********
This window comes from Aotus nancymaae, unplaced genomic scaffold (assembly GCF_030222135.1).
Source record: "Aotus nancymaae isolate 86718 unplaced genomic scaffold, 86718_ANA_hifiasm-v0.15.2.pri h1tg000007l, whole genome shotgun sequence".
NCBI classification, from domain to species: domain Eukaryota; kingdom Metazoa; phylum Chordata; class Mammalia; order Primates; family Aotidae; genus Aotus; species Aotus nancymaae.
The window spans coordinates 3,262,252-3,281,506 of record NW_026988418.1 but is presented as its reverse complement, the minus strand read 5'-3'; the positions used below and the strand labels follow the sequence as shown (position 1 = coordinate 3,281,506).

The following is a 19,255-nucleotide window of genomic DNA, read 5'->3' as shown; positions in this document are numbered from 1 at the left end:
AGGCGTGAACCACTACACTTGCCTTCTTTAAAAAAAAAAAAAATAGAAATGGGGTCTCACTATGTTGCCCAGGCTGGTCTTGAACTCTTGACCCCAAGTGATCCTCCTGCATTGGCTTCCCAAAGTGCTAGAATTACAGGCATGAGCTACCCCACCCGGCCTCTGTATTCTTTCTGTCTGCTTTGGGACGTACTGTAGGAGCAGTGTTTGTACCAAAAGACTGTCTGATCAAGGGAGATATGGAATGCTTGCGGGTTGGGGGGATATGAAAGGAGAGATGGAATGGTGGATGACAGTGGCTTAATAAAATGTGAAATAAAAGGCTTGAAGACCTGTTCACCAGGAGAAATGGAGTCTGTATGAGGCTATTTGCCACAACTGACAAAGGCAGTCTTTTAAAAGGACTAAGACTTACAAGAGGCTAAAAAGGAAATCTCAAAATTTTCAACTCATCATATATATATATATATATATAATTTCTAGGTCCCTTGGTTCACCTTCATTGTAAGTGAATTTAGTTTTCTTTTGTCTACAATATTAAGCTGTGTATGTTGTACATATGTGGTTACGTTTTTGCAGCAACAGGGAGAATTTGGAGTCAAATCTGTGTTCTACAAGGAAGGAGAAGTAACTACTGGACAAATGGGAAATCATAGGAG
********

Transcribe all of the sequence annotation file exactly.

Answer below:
This window comes from Aotus nancymaae, unplaced genomic scaffold (assembly GCF_030222135.1).
Source record: "Aotus nancymaae isolate 86718 unplaced genomic scaffold, 86718_ANA_hifiasm-v0.15.2.pri h1tg000007l, whole genome shotgun sequence".
NCBI classification, from domain to species: domain Eukaryota; kingdom Metazoa; phylum Chordata; class Mammalia; order Primates; family Aotidae; genus Aotus; species Aotus nancymaae.
The window spans coordinates 3,262,252-3,281,506 of record NW_026988418.1 but is presented as its reverse complement, the minus strand read 5'-3'; the positions used below and the strand labels follow the sequence as shown (position 1 = coordinate 3,281,506).

The following is a 19,255-nucleotide window of genomic DNA, read 5'->3' as shown; positions in this document are numbered from 1 at the left end:
AGGCGTGAACCACTACACTTGCCTTCTTTAAAAAAAAAAAAAATAGAAATGGGGTCTCACTATGTTGCCCAGGCTGGTCTTGAACTCTTGACCCCAAGTGATCCTCCTGCATTGGCTTCCCAAAGTGCTAGAATTACAGGCATGAGCTACCCCACCCGGCCTCTGTATTCTTTCTGTCTGCTTTGGGACGTACTGTAGGAGCAGTGTTTGTACCAAAAGACTGTCTGATCAAGGGAGATATGGAATGCTTGCGGGTTGGGGGGATATGAAAGGAGAGATGGAATGGTGGATGACAGTGGCTTAATAAAATGTGAAATAAAAGGCTTGAAGACCTGTTCACCAGGAGAAATGGAGTCTGTATGAGGCTATTTGCCACAACTGACAAAGGCAGTCTTTTAAAAGGACTAAGACTTACAAGAGGCTAAAAAGGAAATCTCAAAATTTTCAACTCATCATATATATATATATATATATAATTTCTAGGTCCCTTGGTTCACCTTCATTGTAAGTGAATTTAGTTTTCTTTTGTCTACAATATTAAGCTGTGTATGTTGTACATATGTGGTTACGTTTTTGCAGCAACAGGGAGAATTTGGAGTCAAATCTGTGTTCTACAAGGAAGGAGAAGTAACTACTGGACAAATGGGAAATCATAGGAG